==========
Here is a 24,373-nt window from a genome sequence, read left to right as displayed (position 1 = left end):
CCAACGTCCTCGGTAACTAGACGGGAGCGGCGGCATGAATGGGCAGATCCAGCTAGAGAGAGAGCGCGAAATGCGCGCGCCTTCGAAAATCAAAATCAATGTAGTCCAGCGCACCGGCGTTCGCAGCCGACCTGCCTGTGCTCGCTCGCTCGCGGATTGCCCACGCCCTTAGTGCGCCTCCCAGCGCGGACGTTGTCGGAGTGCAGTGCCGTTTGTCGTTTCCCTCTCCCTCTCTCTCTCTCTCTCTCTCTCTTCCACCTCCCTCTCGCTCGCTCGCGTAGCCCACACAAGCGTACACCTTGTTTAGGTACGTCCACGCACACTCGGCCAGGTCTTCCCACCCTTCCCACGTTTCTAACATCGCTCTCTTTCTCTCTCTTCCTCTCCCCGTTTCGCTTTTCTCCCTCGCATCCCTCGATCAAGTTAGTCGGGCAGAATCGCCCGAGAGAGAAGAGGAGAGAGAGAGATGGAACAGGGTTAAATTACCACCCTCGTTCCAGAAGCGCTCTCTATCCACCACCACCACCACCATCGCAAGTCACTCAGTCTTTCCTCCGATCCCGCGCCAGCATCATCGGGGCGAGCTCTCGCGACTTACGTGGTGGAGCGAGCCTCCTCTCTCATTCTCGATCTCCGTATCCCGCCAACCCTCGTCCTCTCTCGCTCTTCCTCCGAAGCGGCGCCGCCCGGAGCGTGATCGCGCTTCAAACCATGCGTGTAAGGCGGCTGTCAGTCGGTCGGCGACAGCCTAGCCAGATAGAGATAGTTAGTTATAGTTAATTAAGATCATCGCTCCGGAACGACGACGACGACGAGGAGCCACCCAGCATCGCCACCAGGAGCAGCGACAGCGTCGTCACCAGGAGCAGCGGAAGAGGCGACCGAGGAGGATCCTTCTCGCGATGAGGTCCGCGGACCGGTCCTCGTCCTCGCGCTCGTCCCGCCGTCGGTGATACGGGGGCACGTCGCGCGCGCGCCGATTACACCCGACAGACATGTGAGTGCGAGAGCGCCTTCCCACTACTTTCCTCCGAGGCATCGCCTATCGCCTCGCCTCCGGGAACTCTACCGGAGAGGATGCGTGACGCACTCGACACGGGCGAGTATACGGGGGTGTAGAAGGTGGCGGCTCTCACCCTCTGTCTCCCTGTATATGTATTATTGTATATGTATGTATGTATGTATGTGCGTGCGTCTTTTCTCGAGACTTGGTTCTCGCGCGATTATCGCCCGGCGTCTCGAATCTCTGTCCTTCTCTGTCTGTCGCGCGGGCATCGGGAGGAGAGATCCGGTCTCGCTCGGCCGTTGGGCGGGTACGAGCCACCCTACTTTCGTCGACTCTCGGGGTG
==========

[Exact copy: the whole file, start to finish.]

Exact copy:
Here is a 24,373-nt window from a genome sequence, read left to right as displayed (position 1 = left end):
CCAACGTCCTCGGTAACTAGACGGGAGCGGCGGCATGAATGGGCAGATCCAGCTAGAGAGAGAGCGCGAAATGCGCGCGCCTTCGAAAATCAAAATCAATGTAGTCCAGCGCACCGGCGTTCGCAGCCGACCTGCCTGTGCTCGCTCGCTCGCGGATTGCCCACGCCCTTAGTGCGCCTCCCAGCGCGGACGTTGTCGGAGTGCAGTGCCGTTTGTCGTTTCCCTCTCCCTCTCTCTCTCTCTCTCTCTCTCTTCCACCTCCCTCTCGCTCGCTCGCGTAGCCCACACAAGCGTACACCTTGTTTAGGTACGTCCACGCACACTCGGCCAGGTCTTCCCACCCTTCCCACGTTTCTAACATCGCTCTCTTTCTCTCTCTTCCTCTCCCCGTTTCGCTTTTCTCCCTCGCATCCCTCGATCAAGTTAGTCGGGCAGAATCGCCCGAGAGAGAAGAGGAGAGAGAGAGATGGAACAGGGTTAAATTACCACCCTCGTTCCAGAAGCGCTCTCTATCCACCACCACCACCACCATCGCAAGTCACTCAGTCTTTCCTCCGATCCCGCGCCAGCATCATCGGGGCGAGCTCTCGCGACTTACGTGGTGGAGCGAGCCTCCTCTCTCATTCTCGATCTCCGTATCCCGCCAACCCTCGTCCTCTCTCGCTCTTCCTCCGAAGCGGCGCCGCCCGGAGCGTGATCGCGCTTCAAACCATGCGTGTAAGGCGGCTGTCAGTCGGTCGGCGACAGCCTAGCCAGATAGAGATAGTTAGTTATAGTTAATTAAGATCATCGCTCCGGAACGACGACGACGACGAGGAGCCACCCAGCATCGCCACCAGGAGCAGCGACAGCGTCGTCACCAGGAGCAGCGGAAGAGGCGACCGAGGAGGATCCTTCTCGCGATGAGGTCCGCGGACCGGTCCTCGTCCTCGCGCTCGTCCCGCCGTCGGTGATACGGGGGCACGTCGCGCGCGCGCCGATTACACCCGACAGACATGTGAGTGCGAGAGCGCCTTCCCACTACTTTCCTCCGAGGCATCGCCTATCGCCTCGCCTCCGGGAACTCTACCGGAGAGGATGCGTGACGCACTCGACACGGGCGAGTATACGGGGGTGTAGAAGGTGGCGGCTCTCACCCTCTGTCTCCCTGTATATGTATTATTGTATATGTATGTATGTATGTATGTGCGTGCGTCTTTTCTCGAGACTTGGTTCTCGCGCGATTATCGCCCGGCGTCTCGAATCTCTGTCCTTCTCTGTCTGTCGCGCGGGCATCGGGAGGAGAGATCCGGTCTCGCTCGGCCGTTGGGCGGGTACGAGCCACCCTACTTTCGTCGACTCTCGGGGTG